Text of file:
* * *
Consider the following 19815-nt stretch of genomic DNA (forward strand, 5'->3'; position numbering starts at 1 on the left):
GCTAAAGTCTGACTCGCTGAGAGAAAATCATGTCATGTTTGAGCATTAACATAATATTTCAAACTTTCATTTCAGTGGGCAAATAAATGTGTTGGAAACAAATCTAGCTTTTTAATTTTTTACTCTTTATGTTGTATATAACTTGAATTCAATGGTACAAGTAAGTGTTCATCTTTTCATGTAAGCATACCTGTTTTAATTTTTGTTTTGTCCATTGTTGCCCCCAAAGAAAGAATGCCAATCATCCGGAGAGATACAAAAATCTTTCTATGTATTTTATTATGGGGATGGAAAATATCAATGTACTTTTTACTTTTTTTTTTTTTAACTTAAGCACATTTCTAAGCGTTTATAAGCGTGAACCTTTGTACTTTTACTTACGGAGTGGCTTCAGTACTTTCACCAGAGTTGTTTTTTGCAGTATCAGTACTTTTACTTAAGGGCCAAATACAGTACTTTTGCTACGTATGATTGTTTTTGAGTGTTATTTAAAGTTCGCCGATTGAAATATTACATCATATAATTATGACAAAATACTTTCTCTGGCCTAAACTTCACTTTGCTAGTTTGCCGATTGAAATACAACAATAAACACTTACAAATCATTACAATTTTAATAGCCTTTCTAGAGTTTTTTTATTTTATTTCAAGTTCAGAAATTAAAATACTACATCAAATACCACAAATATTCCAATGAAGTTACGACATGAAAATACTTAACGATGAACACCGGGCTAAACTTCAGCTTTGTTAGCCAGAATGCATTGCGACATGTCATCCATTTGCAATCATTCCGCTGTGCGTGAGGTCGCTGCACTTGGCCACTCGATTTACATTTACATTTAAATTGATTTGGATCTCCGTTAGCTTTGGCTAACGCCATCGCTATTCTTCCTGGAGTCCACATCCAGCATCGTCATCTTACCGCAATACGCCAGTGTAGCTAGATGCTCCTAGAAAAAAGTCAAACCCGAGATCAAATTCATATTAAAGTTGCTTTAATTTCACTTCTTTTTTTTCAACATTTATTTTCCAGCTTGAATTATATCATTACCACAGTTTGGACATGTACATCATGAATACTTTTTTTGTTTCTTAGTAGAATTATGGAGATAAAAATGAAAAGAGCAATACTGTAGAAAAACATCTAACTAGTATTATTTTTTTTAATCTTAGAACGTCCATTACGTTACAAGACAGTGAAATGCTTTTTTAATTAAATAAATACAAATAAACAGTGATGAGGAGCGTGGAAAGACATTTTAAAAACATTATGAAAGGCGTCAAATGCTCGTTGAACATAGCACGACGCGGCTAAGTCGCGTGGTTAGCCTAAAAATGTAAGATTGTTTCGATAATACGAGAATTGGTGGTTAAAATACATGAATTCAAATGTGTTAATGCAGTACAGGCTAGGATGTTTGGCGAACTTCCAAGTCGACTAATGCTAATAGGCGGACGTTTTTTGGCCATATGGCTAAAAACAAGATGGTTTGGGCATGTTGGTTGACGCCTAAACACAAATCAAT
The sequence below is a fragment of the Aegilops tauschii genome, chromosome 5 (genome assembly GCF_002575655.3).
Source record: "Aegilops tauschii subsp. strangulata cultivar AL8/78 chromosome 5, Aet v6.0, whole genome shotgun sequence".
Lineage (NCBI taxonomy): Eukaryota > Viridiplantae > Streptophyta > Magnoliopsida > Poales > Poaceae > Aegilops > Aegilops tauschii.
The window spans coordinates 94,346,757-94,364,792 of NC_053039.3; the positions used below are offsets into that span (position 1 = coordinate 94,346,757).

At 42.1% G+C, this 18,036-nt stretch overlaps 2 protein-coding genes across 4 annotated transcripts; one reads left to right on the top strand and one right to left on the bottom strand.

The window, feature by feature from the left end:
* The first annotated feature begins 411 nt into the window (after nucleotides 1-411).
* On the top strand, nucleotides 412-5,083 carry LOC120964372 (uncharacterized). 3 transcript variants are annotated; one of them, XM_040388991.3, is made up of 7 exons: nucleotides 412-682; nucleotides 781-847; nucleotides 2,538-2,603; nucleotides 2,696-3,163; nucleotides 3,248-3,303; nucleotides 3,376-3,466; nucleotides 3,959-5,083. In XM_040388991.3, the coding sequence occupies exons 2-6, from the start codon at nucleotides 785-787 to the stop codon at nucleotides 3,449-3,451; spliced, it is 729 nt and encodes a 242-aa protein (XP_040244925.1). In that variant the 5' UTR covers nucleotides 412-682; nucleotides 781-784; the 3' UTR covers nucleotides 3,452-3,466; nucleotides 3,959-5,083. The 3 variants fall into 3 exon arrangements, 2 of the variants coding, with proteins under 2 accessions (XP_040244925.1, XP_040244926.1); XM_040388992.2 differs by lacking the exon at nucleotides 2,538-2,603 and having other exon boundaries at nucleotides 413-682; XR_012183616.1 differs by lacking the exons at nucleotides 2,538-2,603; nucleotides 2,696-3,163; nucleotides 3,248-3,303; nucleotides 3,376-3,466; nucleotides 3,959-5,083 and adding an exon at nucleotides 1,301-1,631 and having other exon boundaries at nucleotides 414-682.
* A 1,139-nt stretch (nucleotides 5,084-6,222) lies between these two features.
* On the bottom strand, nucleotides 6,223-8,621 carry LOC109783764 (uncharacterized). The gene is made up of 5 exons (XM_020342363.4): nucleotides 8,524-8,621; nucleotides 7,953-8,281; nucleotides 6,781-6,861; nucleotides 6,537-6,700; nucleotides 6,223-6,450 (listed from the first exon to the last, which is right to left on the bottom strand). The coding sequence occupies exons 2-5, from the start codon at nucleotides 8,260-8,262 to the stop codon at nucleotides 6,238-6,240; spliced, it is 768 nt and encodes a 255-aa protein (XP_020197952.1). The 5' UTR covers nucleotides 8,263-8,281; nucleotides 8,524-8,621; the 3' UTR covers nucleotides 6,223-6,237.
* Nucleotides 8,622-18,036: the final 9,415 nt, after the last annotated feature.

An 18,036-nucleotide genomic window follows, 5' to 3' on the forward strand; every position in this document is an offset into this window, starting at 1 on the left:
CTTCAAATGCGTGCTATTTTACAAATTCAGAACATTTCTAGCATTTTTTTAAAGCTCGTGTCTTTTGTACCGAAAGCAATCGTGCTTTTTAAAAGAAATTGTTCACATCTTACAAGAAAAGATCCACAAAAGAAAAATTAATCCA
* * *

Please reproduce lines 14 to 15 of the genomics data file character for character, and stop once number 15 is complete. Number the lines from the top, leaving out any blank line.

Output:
An 18,036-nucleotide genomic window follows, 5' to 3' on the forward strand; every position in this document is an offset into this window, starting at 1 on the left:
CTTCAAATGCGTGCTATTTTACAAATTCAGAACATTTCTAGCATTTTTTTAAAGCTCGTGTCTTTTGTACCGAAAGCAATCGTGCTTTTTAAAAGAAATTGTTCACATCTTACAAGAAAAGATCCACAAAAGAAAAATTAATCCA